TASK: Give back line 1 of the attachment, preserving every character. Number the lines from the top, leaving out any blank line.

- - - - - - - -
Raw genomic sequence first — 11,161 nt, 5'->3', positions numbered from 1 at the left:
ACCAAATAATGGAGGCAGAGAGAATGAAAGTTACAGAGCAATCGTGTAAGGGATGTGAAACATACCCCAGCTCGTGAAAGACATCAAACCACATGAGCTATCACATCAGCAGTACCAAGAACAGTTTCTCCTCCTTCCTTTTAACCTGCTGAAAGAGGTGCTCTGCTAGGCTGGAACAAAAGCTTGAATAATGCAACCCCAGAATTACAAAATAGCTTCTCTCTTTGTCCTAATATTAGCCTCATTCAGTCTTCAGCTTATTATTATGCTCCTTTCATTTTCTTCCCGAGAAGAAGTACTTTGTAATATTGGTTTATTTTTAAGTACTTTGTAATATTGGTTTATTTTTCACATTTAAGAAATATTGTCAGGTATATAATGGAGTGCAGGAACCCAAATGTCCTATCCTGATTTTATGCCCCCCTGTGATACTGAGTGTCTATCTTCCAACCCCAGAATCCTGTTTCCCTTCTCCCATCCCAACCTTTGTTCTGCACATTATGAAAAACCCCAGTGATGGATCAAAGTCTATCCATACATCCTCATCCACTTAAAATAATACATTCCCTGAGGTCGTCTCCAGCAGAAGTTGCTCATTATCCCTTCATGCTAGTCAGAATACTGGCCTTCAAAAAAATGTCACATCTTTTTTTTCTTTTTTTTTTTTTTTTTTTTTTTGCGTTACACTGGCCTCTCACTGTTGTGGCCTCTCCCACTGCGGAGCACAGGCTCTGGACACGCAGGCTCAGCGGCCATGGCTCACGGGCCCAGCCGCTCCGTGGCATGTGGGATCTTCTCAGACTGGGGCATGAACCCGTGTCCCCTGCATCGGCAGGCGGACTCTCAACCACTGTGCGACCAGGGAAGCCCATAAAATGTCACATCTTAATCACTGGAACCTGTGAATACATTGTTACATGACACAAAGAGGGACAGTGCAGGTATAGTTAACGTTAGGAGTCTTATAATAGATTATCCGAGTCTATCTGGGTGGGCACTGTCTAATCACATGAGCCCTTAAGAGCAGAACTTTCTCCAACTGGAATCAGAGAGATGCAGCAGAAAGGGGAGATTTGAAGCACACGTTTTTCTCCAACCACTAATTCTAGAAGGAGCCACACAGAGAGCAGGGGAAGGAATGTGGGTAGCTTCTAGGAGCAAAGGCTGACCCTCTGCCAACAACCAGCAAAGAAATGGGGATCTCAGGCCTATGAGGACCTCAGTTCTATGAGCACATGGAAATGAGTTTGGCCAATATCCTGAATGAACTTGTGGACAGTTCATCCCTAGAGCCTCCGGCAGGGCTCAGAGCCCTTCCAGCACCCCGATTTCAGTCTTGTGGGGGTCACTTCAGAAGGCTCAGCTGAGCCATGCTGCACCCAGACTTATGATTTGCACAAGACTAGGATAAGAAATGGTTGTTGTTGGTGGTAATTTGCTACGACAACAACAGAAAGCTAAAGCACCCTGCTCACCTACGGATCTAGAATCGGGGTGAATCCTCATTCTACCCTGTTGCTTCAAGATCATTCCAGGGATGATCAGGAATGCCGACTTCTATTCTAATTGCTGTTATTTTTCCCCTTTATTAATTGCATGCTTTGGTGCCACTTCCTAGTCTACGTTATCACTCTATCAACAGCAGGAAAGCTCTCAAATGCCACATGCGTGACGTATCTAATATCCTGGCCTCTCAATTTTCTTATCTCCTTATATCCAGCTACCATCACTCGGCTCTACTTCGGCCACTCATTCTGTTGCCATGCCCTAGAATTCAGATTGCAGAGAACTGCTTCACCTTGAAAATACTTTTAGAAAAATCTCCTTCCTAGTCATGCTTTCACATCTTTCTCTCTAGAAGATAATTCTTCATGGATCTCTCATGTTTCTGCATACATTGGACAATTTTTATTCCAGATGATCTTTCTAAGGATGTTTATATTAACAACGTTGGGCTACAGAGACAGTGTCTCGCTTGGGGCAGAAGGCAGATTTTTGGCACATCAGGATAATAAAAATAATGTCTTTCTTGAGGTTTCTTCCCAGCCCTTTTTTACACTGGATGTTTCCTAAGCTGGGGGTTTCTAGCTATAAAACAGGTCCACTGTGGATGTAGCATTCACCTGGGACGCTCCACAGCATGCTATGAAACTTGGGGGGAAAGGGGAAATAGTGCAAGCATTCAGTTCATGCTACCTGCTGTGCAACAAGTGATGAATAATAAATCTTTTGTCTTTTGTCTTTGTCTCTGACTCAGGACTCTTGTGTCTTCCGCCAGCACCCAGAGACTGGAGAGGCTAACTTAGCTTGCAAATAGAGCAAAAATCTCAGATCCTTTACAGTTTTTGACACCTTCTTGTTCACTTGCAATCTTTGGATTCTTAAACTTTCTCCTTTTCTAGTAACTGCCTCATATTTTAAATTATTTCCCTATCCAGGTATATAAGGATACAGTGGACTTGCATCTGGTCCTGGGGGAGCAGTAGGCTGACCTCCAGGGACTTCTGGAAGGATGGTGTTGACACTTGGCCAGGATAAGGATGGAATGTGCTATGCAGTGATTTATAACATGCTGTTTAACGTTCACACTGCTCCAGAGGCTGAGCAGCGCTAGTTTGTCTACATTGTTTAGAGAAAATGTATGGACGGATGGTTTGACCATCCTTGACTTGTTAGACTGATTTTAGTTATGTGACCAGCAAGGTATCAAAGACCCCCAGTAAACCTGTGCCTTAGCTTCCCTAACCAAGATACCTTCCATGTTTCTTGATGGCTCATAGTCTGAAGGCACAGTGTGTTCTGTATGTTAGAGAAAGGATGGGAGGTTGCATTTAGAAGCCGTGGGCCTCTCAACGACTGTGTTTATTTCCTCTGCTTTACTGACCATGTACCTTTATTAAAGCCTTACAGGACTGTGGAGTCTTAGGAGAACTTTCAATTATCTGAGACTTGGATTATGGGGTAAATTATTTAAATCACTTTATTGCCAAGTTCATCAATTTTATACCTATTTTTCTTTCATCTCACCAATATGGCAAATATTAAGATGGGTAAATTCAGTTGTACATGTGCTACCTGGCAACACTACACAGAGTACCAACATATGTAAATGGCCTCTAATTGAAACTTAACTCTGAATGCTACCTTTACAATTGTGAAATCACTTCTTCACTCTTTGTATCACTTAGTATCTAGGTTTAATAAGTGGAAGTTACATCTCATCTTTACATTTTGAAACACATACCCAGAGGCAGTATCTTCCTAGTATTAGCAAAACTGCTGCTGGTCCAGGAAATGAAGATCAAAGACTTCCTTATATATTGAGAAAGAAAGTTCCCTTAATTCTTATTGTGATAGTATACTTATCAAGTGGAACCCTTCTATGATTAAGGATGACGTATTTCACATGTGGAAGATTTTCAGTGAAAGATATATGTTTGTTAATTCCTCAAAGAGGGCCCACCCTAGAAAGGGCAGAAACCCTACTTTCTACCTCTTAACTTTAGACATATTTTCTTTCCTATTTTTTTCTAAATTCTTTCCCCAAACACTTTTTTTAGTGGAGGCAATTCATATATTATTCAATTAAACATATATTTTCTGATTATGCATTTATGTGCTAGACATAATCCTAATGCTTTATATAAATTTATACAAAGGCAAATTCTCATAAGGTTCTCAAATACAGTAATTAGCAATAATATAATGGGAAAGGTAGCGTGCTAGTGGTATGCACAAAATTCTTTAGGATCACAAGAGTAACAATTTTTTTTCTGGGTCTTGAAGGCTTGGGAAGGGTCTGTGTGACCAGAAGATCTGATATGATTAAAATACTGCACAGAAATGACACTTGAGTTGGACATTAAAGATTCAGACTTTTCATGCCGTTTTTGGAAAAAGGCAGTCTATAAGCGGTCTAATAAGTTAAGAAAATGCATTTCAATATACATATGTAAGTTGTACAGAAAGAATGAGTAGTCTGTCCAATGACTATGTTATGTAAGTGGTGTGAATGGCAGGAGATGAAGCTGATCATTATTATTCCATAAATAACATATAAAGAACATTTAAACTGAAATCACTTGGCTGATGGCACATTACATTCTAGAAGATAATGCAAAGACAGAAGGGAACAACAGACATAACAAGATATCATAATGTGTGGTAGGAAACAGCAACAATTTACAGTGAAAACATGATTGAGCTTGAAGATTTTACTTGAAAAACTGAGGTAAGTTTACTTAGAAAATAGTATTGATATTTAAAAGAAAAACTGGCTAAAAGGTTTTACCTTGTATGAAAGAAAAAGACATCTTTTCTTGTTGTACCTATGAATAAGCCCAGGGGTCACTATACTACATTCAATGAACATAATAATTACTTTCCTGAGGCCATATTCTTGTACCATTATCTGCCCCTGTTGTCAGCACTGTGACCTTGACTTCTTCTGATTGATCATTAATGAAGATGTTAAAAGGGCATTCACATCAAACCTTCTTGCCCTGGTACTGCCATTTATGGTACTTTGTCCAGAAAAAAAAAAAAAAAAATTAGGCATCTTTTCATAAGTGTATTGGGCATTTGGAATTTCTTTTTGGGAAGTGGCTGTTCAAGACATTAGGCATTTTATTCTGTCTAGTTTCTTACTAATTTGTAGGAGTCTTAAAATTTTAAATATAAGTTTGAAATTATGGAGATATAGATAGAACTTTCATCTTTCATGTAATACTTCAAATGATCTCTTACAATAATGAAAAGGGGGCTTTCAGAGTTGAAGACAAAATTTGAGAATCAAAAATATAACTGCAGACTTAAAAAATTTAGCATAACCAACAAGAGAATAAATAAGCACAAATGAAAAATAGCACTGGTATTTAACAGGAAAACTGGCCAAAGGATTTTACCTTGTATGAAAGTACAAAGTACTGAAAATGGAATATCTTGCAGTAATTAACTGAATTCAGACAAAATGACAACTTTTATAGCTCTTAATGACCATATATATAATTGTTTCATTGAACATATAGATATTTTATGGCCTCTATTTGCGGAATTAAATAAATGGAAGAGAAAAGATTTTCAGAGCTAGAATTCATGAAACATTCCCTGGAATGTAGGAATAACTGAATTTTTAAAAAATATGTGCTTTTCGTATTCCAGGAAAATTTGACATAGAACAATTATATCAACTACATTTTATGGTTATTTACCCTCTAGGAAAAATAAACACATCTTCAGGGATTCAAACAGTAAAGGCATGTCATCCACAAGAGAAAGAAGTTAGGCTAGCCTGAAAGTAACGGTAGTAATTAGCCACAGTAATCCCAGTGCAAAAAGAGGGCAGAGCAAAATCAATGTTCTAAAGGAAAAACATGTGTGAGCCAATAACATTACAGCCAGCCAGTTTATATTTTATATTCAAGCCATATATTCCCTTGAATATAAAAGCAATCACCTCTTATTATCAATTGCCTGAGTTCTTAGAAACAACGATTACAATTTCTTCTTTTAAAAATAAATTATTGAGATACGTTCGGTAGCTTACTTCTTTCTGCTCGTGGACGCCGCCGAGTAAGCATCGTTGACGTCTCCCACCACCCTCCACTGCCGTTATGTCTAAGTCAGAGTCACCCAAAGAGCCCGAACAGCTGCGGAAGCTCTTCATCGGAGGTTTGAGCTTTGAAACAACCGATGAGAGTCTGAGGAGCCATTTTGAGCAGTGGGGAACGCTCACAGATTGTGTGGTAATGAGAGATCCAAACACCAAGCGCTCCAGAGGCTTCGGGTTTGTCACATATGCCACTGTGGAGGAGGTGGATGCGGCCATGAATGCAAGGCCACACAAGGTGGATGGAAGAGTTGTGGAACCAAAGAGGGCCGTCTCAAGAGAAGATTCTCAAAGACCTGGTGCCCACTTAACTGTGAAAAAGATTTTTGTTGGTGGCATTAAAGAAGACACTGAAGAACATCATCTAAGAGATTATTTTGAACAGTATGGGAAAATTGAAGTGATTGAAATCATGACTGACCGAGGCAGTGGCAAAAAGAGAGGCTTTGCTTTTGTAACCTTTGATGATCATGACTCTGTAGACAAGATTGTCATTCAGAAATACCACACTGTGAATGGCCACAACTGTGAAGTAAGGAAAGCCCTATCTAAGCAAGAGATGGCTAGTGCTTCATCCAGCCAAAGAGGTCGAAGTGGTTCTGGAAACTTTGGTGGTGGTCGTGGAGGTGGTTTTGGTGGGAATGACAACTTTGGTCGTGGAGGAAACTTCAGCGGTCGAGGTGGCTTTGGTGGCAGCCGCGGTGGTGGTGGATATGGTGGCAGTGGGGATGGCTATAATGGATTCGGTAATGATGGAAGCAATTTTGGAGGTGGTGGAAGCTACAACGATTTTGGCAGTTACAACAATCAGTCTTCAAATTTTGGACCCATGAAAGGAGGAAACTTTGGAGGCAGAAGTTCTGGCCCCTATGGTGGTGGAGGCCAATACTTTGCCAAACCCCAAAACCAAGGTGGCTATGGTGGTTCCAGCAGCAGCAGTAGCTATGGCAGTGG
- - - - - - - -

Raw genomic sequence first — 11,161 nt, 5'->3', positions numbered from 1 at the left: